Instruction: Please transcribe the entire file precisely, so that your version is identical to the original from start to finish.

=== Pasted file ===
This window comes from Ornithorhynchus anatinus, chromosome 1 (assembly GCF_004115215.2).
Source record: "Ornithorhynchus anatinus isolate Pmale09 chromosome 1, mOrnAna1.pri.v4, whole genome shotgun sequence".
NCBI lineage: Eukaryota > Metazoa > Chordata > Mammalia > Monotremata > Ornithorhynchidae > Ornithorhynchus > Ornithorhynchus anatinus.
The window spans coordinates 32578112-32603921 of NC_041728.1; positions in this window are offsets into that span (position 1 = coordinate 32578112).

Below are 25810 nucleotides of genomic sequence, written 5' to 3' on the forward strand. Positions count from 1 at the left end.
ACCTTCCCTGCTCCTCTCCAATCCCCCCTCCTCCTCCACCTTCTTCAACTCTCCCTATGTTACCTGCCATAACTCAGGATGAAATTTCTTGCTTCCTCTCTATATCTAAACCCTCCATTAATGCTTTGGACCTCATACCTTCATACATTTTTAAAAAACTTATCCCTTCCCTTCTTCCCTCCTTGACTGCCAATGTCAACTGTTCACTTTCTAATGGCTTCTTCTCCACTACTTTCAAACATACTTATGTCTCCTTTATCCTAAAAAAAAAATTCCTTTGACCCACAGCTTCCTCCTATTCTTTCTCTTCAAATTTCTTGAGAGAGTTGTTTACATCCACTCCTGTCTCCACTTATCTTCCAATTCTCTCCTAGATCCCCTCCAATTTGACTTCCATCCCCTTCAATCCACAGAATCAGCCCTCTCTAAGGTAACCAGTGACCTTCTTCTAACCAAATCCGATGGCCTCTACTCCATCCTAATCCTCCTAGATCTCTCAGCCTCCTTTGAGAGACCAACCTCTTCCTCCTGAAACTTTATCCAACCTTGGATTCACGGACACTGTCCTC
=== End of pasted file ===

This window comes from Ornithorhynchus anatinus, chromosome 1 (assembly GCF_004115215.2).
Source record: "Ornithorhynchus anatinus isolate Pmale09 chromosome 1, mOrnAna1.pri.v4, whole genome shotgun sequence".
NCBI lineage: Eukaryota > Metazoa > Chordata > Mammalia > Monotremata > Ornithorhynchidae > Ornithorhynchus > Ornithorhynchus anatinus.
The window spans coordinates 32578112-32603921 of NC_041728.1; positions in this window are offsets into that span (position 1 = coordinate 32578112).

Below are 25810 nucleotides of genomic sequence, written 5' to 3' on the forward strand. Positions count from 1 at the left end.
ACCTTCCCTGCTCCTCTCCAATCCCCCCTCCTCCTCCACCTTCTTCAACTCTCCCTATGTTACCTGCCATAACTCAGGATGAAATTTCTTGCTTCCTCTCTATATCTAAACCCTCCATTAATGCTTTGGACCTCATACCTTCATACATTTTTAAAAAACTTATCCCTTCCCTTCTTCCCTCCTTGACTGCCAATGTCAACTGTTCACTTTCTAATGGCTTCTTCTCCACTACTTTCAAACATACTTATGTCTCCTTTATCCTAAAAAAAAAATTCCTTTGACCCACAGCTTCCTCCTATTCTTTCTCTTCAAATTTCTTGAGAGAGTTGTTTACATCCACTCCTGTCTCCACTTATCTTCCAATTCTCTCCTAGATCCCCTCCAATTTGACTTCCATCCCCTTCAATCCACAGAATCAGCCCTCTCTAAGGTAACCAGTGACCTTCTTCTAACCAAATCCGATGGCCTCTACTCCATCCTAATCCTCCTAGATCTCTCAGCCTCCTTTGAGAGACCAACCTCTTCCTCCTGAAACTTTATCCAACCTTGGATTCACGGACACTGTCCTC